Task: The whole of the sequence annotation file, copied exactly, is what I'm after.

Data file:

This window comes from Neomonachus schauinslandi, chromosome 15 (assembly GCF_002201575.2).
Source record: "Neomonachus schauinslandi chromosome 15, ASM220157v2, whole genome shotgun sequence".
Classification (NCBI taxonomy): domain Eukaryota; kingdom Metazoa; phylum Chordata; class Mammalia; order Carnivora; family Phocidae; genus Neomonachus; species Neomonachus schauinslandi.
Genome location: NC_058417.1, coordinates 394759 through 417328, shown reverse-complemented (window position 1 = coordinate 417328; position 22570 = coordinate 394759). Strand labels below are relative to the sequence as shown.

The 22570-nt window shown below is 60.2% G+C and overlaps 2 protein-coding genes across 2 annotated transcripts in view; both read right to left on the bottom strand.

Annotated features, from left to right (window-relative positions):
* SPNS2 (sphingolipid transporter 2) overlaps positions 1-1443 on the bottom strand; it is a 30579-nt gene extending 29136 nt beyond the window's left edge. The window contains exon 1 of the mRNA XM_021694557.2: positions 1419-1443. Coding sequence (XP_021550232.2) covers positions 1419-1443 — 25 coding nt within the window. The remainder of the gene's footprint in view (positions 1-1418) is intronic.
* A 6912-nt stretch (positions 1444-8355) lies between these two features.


This window comes from Neomonachus schauinslandi, chromosome 15 (assembly GCF_002201575.2).
Source record: "Neomonachus schauinslandi chromosome 15, ASM220157v2, whole genome shotgun sequence".
Classification (NCBI taxonomy): domain Eukaryota; kingdom Metazoa; phylum Chordata; class Mammalia; order Carnivora; family Phocidae; genus Neomonachus; species Neomonachus schauinslandi.
Genome location: NC_058417.1, coordinates 394759 through 417328, shown reverse-complemented (window position 1 = coordinate 417328; position 22570 = coordinate 394759). Strand labels below are relative to the sequence as shown.

The 22570-nt window shown below is 60.2% G+C and overlaps 2 protein-coding genes across 2 annotated transcripts in view; both read right to left on the bottom strand.

Annotated features, from left to right (window-relative positions):
* SPNS2 (sphingolipid transporter 2) overlaps positions 1-1443 on the bottom strand; it is a 30579-nt gene extending 29136 nt beyond the window's left edge. The window contains exon 1 of the mRNA XM_021694557.2: positions 1419-1443. Coding sequence (XP_021550232.2) covers positions 1419-1443 — 25 coding nt within the window. The remainder of the gene's footprint in view (positions 1-1418) is intronic.
* A 6912-nt stretch (positions 1444-8355) lies between these two features.